Metrolinx considered upping fares

Metrolinx considered raising fares on the UP Express because it is too successful as a commuter line, according to the Toronto Star.

If you’re new here, a brief recap: the UP Express was designed to be an executive-class ride from the airport to downtown. There were jazz bands, an in-ride magazine, cheese and wine pairings, and a fashion show. I’m not making this up.

It should have been a scandal up there with e-Health and the gas plant bribes.

Everyone said it would lose money, including the private partner and the Auditor General. It went on to lost not just money, but gob-smacking amounts of money—more than $50 per rider.

But, before the line completely bled out, the Liberals dropped fares, making it a swish ride downtown for the proles like you and me. We get first-class service on a cattle-class budget. Unfortunately, the first-class airport passengers get cattle-class service because we get our sweaty pits right in there.

The good news: the UP Express now loses about $6 per rider, instead of $52. That may be because they cut the in-ride magazine, but it’s more likely to be because there are more riders, so the same subsidy is spread out over more people.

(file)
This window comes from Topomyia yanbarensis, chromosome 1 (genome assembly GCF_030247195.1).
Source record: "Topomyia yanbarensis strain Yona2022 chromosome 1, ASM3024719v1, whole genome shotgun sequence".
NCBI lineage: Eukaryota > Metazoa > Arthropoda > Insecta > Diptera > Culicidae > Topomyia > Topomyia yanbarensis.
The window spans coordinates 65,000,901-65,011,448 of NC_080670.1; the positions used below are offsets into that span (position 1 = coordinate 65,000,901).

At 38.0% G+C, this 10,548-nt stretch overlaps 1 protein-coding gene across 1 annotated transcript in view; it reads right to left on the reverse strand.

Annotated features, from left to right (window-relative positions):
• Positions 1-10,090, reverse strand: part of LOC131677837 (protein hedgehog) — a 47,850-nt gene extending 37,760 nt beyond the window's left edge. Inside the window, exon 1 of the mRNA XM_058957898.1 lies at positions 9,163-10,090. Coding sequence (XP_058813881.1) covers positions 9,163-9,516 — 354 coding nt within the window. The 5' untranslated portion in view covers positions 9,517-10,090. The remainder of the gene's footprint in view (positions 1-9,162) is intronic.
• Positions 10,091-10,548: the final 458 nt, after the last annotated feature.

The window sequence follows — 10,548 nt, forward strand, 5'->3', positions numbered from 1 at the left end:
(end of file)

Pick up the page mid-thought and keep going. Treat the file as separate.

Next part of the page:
Now, according to The Star, Metrolinx was considering raising fares to $20 chase that business-class traveller again (never mind the fact that she is taking an Uber to her hotel). The plan was not—ugh—”actioned” according to the spokesperson The Star spoke to.

 

But don’t worry. You can’t be fined  if you don’t pay your fares.

Metrolinx: Merge UPX into GO.

The UP Express in Weston Station (file).

A Toronto Star article published today sheds light on a leaked internal Metrolinx document from February of this year that proposes huge changes to the UP Express. The document proposes that when the Kitchener line is electrified in 2025, the airport train would become part of the GO system and use the same new rolling stock. The current UPX stop at Union Station will also be relocated because of increased numbers – at the cost of at least $77.4 million and some inconvenience to passengers – according to the planning document.

The plan leaves a lot of questions unanswered. Where will airport travellers store their luggage on commuter trains built to maximize numbers of people? What will happen to the separate UPX and GO platforms at Weston Station? What will become of the existing UPX trains which were designed to be converted to electrical power? Will the UPX airport platform need revamping to accommodate the new and larger trains? When will the changes take place?

It’s clear that the change won’t happen for at least five years. On the bright side; there’ll likely be two changes of the provincial government between now and then so anything can happen. My bet is that Doug Ford’s austerity regime will modify it severely or put it (and electrification) firmly on the back burner for a future government to tackle.